Board Game Review: Eat the Villagers – Seems a Bit Familiar…. | Giant Fire Breathing Robot

Board Game Review: Eat the Villagers – Seems a Bit Familiar….

Copyright and other intellectual property rights are a gray area in game design. I’ve addressed some cases in the past. My personal feeling is that game mechanics should not be copyrightable because doing so necessarily stifles innovation. But there’s a difference between borrowing and simply copying. Eat the Villagers, an upcoming title, provides a few twists and a new theme, but is largely a direct reimplementation of Zombie Dice.

The Basics. Eat the Villagers is a dice game for any number of players. There are twenty dice in a dice bag. On a player’s turn, they reach into the bag and pull out five dice to roll. Dice have a variety of faces, but the most common are the white dice (sixteen of them) which have barricades, knights, and villagers. After the roll, villagers and knights are set aside.

A player can then stop or keep going. If they stop, they eat all of the villagers and bank those as points. If they keep rolling, they pick up any dice showing barricades and draw more dice from the bag until they have five dice total. Then they roll again. If the dice ever show five knights total, then the player is defeated and doesn’t get to eat any villagers. They pass the dice to the next player.

Two special symbols do occur, but only on a few dice. There are two dice which replace villagers with Wizards, and two that replace Knights with Dragons. The Wizard is extremely powerful. If the Wizard is ever rolled, and he has two knights to protect him, then he will kill the player and the player’s turn is over. If there aren’t two knights, though, then he will be treated as a regular villager and can be eaten by the player.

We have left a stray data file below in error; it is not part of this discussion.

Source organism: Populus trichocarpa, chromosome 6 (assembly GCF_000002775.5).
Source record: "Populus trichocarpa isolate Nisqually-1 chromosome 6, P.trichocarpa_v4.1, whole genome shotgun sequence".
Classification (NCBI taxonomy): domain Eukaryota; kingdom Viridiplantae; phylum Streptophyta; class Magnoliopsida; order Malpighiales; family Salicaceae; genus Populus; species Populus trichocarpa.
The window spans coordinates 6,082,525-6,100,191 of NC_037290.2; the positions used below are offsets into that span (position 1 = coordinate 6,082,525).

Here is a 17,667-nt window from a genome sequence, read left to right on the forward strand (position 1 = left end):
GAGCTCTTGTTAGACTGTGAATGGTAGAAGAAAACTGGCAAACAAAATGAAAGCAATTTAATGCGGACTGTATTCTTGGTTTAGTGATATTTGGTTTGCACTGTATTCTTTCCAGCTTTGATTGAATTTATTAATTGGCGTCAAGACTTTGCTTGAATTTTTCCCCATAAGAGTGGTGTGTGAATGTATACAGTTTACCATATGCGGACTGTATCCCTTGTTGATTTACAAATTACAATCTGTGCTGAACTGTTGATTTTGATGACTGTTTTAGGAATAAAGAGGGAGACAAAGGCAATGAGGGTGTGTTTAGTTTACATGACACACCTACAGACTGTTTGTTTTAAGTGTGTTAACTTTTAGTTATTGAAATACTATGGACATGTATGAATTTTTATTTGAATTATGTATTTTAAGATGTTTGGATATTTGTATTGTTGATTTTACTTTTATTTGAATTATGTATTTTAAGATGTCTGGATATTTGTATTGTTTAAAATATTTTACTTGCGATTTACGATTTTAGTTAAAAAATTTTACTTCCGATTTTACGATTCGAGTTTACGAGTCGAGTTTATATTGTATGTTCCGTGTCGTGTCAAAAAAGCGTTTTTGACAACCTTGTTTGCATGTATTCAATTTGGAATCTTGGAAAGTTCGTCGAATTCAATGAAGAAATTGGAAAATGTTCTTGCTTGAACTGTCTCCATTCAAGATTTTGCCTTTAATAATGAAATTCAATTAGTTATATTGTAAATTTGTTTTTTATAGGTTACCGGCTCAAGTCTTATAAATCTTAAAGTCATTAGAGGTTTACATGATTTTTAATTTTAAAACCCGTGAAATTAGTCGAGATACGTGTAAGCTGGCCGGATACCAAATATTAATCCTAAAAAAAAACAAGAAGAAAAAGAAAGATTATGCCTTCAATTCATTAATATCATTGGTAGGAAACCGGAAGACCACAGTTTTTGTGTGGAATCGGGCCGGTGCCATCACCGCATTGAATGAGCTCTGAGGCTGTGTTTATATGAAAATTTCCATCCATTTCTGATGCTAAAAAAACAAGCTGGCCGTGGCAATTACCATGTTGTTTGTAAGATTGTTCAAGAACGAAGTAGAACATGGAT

The Dragon releases an awesome fireblast. It immediately turns any barricades into villagers (the fire burned away their protection) and even get to discard one knight, removing it from the game.

The first player to score 16 points wins.

The basic dice. Sixteen of these suckers in the bag

The Feel. I strive to review every game on its own merits. I don’t like to compare it to other titles and usually (with a few exceptions) avoid describing game x as “Game Y but with Z twist.” But here, it’s unavoidable. Eat the Villagers is an unmistakable reimplementation of Zombie Dice. At the very least, it is heavily influenced by the Zombie Dice format.

There are only three mechanical changes. First, you roll five dice instead of three. Second, the Wizard is basically worth three shotgun blasts knights. Third, the Dragon allows you to rid yourself of a knight and potentially convert some barricades to villagers. Other than that, the games are identical.

But, is that bad? Do these changes improve on the original? Not really. Rolling five dice makes the game feel a little more random. On your first roll, maybe you get two knights and two villagers. Not an unreasonable occurrence. But now if you roll five more dice, all you need are three knights to end everything. Also, very doable. So the potential to be very swingy is there and it often results in cautious players accepting villagers of just two or three at a time.

Similarly, the wizard die can make the game feel extremely random. Any dice game is random, of course, but drawing a wizard (or potentially drawing a wizard) really ups the ante. He’s basically worth three knights if you already have two. And, if you happen to grab that die when there’s already a few knights rolled, you know you are in trouble. But, this foreshadows one of my other complaints about the game – the rules are a unclear. The rules talk about the wizard needing to be protected by two knights. Does that count knights from prior rolls? I assume yes. But that leads to a much swingier game than seems warranted. Played that way, the grabbing a wizard die – or even potentially grabbing one (and you have to grab five) is often enough to shut a turn down early.

Pick one of these out of the bag, and you’re going to be in trouble

By contrast, though, I think the dragon is a great ability to include with Eat the Villagers. Not only does it thematically divide the game from Zombie Dice, but it feels really good to pull a dragon die. Maybe you roll a villager or barricade. O.K.. Or maybe you get the dragon and not only does it kill off a knight for you, but it also converts barricades to yummy villagers. The advantage of having a dragon die does not outweigh the disadvantage from a wizard, but it’s nice to have those helpful dice there as well.